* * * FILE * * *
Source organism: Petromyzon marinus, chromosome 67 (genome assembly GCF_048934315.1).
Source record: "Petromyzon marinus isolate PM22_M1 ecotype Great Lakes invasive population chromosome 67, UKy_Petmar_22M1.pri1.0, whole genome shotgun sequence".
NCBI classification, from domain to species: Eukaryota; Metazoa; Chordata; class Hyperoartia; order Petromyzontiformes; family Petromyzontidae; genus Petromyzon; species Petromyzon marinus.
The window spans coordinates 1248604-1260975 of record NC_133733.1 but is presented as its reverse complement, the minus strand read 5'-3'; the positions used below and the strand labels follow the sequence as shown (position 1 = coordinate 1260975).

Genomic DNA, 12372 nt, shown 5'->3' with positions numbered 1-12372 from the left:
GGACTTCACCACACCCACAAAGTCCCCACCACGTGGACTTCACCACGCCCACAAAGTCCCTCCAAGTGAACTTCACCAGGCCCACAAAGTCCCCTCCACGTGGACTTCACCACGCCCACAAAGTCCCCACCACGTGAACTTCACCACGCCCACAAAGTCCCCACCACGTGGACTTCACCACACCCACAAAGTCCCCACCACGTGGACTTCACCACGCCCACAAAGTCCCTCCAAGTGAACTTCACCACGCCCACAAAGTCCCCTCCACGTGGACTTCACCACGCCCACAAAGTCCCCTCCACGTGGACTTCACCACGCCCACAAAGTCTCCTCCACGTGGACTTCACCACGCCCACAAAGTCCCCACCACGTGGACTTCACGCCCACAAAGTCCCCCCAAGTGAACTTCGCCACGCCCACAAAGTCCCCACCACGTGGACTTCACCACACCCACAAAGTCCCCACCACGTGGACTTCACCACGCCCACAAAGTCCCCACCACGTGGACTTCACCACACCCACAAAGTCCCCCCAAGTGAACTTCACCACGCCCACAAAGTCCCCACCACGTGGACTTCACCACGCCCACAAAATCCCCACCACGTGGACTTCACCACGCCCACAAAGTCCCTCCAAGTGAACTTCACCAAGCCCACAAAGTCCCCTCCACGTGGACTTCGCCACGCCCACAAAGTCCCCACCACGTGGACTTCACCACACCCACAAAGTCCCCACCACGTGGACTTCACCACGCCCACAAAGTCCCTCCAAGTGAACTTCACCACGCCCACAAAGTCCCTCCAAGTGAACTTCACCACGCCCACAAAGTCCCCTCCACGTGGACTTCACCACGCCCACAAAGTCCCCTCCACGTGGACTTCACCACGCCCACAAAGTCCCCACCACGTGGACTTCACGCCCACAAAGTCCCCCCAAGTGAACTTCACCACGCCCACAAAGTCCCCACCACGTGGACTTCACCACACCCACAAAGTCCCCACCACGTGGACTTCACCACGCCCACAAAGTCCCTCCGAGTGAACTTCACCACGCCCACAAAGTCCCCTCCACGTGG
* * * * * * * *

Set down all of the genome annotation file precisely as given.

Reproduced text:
Source organism: Petromyzon marinus, chromosome 67 (genome assembly GCF_048934315.1).
Source record: "Petromyzon marinus isolate PM22_M1 ecotype Great Lakes invasive population chromosome 67, UKy_Petmar_22M1.pri1.0, whole genome shotgun sequence".
NCBI classification, from domain to species: Eukaryota; Metazoa; Chordata; class Hyperoartia; order Petromyzontiformes; family Petromyzontidae; genus Petromyzon; species Petromyzon marinus.
The window spans coordinates 1248604-1260975 of record NC_133733.1 but is presented as its reverse complement, the minus strand read 5'-3'; the positions used below and the strand labels follow the sequence as shown (position 1 = coordinate 1260975).

Genomic DNA, 12372 nt, shown 5'->3' with positions numbered 1-12372 from the left:
GGACTTCACCACACCCACAAAGTCCCCACCACGTGGACTTCACCACGCCCACAAAGTCCCTCCAAGTGAACTTCACCAGGCCCACAAAGTCCCCTCCACGTGGACTTCACCACGCCCACAAAGTCCCCACCACGTGAACTTCACCACGCCCACAAAGTCCCCACCACGTGGACTTCACCACACCCACAAAGTCCCCACCACGTGGACTTCACCACGCCCACAAAGTCCCTCCAAGTGAACTTCACCACGCCCACAAAGTCCCCTCCACGTGGACTTCACCACGCCCACAAAGTCCCCTCCACGTGGACTTCACCACGCCCACAAAGTCTCCTCCACGTGGACTTCACCACGCCCACAAAGTCCCCACCACGTGGACTTCACGCCCACAAAGTCCCCCCAAGTGAACTTCGCCACGCCCACAAAGTCCCCACCACGTGGACTTCACCACACCCACAAAGTCCCCACCACGTGGACTTCACCACGCCCACAAAGTCCCCACCACGTGGACTTCACCACACCCACAAAGTCCCCCCAAGTGAACTTCACCACGCCCACAAAGTCCCCACCACGTGGACTTCACCACGCCCACAAAATCCCCACCACGTGGACTTCACCACGCCCACAAAGTCCCTCCAAGTGAACTTCACCAAGCCCACAAAGTCCCCTCCACGTGGACTTCGCCACGCCCACAAAGTCCCCACCACGTGGACTTCACCACACCCACAAAGTCCCCACCACGTGGACTTCACCACGCCCACAAAGTCCCTCCAAGTGAACTTCACCACGCCCACAAAGTCCCTCCAAGTGAACTTCACCACGCCCACAAAGTCCCCTCCACGTGGACTTCACCACGCCCACAAAGTCCCCTCCACGTGGACTTCACCACGCCCACAAAGTCCCCACCACGTGGACTTCACGCCCACAAAGTCCCCCCAAGTGAACTTCACCACGCCCACAAAGTCCCCACCACGTGGACTTCACCACACCCACAAAGTCCCCACCACGTGGACTTCACCACGCCCACAAAGTCCCTCCGAGTGAACTTCACCACGCCCACAAAGTCCCCTCCACGTGG